Hosni Mubarak's spy chief Omar Suleiman is the quintessential "feloul," the Arabic word Egyptians use to refer to remnants of the Mubarak regime.
Are some Egyptians yearning for another strongman?
Eleven days is all that separated the April 7 announcement by Hosni Mubarak's spy chief Omar Suleiman that he was running for president and the election commission's decision to disqualify him from the race.
Mr Suleiman's candidacy shook Egypt's already turbulent politics, but perhaps most importantly, it reminded post-Mubarak Egypt that the "old regime" was lurking and with enough resources to consider regaining power.
Mr Suleiman, who briefly served Mr Mubarak as his vice president, is the quintessential "feloul", the Arabic word Egyptians use to refer to remnants of the Mubarak regime. That he declared his intention to win the presidency would have been unthinkable a year ago when Mr Mubarak's 29-year regime was so discredited that no one thought any of its stalwarts could even consider running for office, let alone the land's highest.
But the turmoil that has roiled the country over the past 14 months has left many Egyptians frustrated and angry. Security remains tenuous, and the economy is free falling. Seemingly endless strikes, demonstrations and sit-ins disrupt traffic and services and leave many concerned that the worst is yet to come unless a powerful figure takes power.
The 75-year-old Suleiman served as the head of Egypt's General Intelligence Agency, or the Mukhabarat Al Amah, for nearly two decades before the ousted leader named him vice president as part of a last-gasp effort to retain power in the face of an 18-day popular uprising that eventually toppled him on February 11 last year.
Mr Suleiman's last task as vice president was a brief television announcement in which he told the nation that Mubarak was stepping down.
Throughout his years as a spy chief, Mr Suleiman mostly kept himself hidden from the public gaze, getting the occasional mention in the news when he visited Washington or Israel. The popular perception at the time was that Mr Suleiman was trusted by Mr Mubarak and was in turn blindly loyal to the former leader.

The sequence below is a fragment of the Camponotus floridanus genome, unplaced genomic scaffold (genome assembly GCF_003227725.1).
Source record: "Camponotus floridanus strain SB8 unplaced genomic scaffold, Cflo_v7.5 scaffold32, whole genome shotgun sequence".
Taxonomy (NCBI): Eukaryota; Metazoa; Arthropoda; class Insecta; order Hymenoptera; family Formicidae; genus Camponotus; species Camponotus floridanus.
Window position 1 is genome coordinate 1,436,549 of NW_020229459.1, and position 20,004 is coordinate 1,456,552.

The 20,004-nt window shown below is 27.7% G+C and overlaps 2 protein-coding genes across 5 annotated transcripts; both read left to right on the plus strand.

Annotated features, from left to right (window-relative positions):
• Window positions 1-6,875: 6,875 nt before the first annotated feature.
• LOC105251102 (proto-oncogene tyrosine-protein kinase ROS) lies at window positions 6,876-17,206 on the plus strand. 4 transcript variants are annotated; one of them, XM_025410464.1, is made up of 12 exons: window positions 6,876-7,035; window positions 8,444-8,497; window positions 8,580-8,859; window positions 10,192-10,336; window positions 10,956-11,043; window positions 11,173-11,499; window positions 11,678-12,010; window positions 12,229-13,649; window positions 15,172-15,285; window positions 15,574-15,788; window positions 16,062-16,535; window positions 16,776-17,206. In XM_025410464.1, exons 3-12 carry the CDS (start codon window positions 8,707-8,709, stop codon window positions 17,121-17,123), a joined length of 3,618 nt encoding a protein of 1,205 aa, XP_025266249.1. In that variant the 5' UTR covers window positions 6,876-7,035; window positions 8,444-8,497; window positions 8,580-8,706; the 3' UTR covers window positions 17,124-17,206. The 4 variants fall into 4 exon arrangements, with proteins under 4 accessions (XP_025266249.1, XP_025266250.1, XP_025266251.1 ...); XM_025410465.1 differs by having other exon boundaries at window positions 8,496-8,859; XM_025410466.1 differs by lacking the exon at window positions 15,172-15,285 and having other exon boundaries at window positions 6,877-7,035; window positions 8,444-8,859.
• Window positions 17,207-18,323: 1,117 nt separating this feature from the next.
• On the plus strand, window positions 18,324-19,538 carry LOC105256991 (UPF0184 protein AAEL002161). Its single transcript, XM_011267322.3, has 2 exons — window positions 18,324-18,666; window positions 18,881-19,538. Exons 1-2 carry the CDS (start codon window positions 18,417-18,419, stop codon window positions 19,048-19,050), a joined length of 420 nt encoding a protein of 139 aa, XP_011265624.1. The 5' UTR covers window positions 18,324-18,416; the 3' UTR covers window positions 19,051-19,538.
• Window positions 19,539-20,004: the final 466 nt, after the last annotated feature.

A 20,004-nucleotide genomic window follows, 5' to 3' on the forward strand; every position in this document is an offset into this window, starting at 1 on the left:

On the other hand, critics of the Mubarak regime charge that Mr Suleiman shared the former leader's hatred for Islamists, particularly the Muslim Brotherhood, and was a firm supporter of the regime's repeated crackdowns on them.
He is also believed to have been the regime's point man in cooperation with the United States in its "war on terror".
Mr Suleiman sought during those 11 days of his candidacy in April to distance himself from the regime he served, assuring critics that he would not try to "reinvent" the old regime if he was elected.
"The clock cannot be turned back, and the revolution laid down a new reality that cannot be ignored," he said. "And no one, no matter who he is, will be able to reinvent a regime that fell, folded and was rejected and revolted against."
Mr Suleiman's emergence, though short-lived, rattled Islamists and liberals alike, but his candidacy also had many Egyptians wondering if it was really that bad to have a Mubarak-era figure for president if he could restore law and order and get the economy back on its feet.
But the Islamists, led by the Muslim Brotherhood, saw in his candidacy a serious threat to their newly found political power only months after they swept parliamentary elections. They called for street protests to "save the revolution" from the remnants of the old regime.
In reality, said their critics, all they wanted was to protect the political domination they had long aspired to.
Parliament, where Islamists led by the Brotherhood control 70 per cent of the seats, hurriedly adopted a bill on April 12 that strips top leaders of the Mubarak regime from their political rights for 10 years. However, the bill can only become law if the ruling generals ratify it. The generals referred it to the Supreme Constitutional Court which, late yesterday, refused to rule on the bill, judicial sources told Agence-France Presse. The court said it could only consider a law after it comes into effect, the sources said.
It was never clear throughout the 11 days whether Mr Suleiman had the backing of the generals. He himself denied he was their choice for president or that he had their backing, but many in Egypt believed he could not have decided to enter the race without their nod.
But if he had the generals' backing, then why did the election commission appointed by the military disqualify him? Officially, he was disqualified because he did not meet the 30,000-signature threshold needed to officially enter the race.
It is difficult to gauge Mr Suleiman's chances had he been allowed to run.
He did himself no favours, for example, when he was shown on television arriving at the election commission with a military escort.
Furthermore, he bared what appeared to be a deeply felt hatred for Islamists in a pair of newspaper interviews in which he said he had decided to join the election to stop Egypt from becoming a "religious state".
Mr Suleiman's disqualification leaves two Mubarak-era figures in the race: the former prime minister Ahmed Shafiq and Amr Moussa, who served as Mubarak's foreign minister for 10 years and as the Arab League chief until last year. But it's Mr Shafiq who led the last cabinet appointed by Mubarak that is constantly vilified for being a part of the old regime.